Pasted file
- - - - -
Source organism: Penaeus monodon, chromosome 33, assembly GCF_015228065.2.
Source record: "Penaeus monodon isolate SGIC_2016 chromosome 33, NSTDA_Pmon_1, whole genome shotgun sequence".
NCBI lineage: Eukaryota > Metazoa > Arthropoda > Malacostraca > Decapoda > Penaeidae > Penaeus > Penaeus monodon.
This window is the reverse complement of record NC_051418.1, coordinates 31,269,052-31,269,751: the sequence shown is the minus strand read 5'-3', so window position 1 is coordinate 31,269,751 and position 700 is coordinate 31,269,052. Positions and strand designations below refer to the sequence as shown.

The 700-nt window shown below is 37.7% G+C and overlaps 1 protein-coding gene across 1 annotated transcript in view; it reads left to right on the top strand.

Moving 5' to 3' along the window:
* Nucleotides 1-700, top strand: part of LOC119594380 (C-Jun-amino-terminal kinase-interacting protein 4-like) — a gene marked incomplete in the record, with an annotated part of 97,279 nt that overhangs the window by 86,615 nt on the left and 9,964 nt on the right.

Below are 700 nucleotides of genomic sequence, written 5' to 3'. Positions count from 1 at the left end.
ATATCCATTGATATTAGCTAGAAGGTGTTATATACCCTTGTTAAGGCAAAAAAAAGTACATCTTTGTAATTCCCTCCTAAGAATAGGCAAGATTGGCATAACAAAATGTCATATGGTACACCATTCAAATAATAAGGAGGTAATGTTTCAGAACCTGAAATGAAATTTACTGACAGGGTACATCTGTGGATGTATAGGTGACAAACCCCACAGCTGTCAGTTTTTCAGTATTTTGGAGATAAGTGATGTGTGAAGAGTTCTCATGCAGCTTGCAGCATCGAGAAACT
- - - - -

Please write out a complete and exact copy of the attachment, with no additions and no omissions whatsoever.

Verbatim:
Source organism: Penaeus monodon, chromosome 33, assembly GCF_015228065.2.
Source record: "Penaeus monodon isolate SGIC_2016 chromosome 33, NSTDA_Pmon_1, whole genome shotgun sequence".
NCBI lineage: Eukaryota > Metazoa > Arthropoda > Malacostraca > Decapoda > Penaeidae > Penaeus > Penaeus monodon.
This window is the reverse complement of record NC_051418.1, coordinates 31,269,052-31,269,751: the sequence shown is the minus strand read 5'-3', so window position 1 is coordinate 31,269,751 and position 700 is coordinate 31,269,052. Positions and strand designations below refer to the sequence as shown.

The 700-nt window shown below is 37.7% G+C and overlaps 1 protein-coding gene across 1 annotated transcript in view; it reads left to right on the top strand.

Moving 5' to 3' along the window:
* Nucleotides 1-700, top strand: part of LOC119594380 (C-Jun-amino-terminal kinase-interacting protein 4-like) — a gene marked incomplete in the record, with an annotated part of 97,279 nt that overhangs the window by 86,615 nt on the left and 9,964 nt on the right.

Below are 700 nucleotides of genomic sequence, written 5' to 3'. Positions count from 1 at the left end.
ATATCCATTGATATTAGCTAGAAGGTGTTATATACCCTTGTTAAGGCAAAAAAAAGTACATCTTTGTAATTCCCTCCTAAGAATAGGCAAGATTGGCATAACAAAATGTCATATGGTACACCATTCAAATAATAAGGAGGTAATGTTTCAGAACCTGAAATGAAATTTACTGACAGGGTACATCTGTGGATGTATAGGTGACAAACCCCACAGCTGTCAGTTTTTCAGTATTTTGGAGATAAGTGATGTGTGAAGAGTTCTCATGCAGCTTGCAGCATCGAGAAACT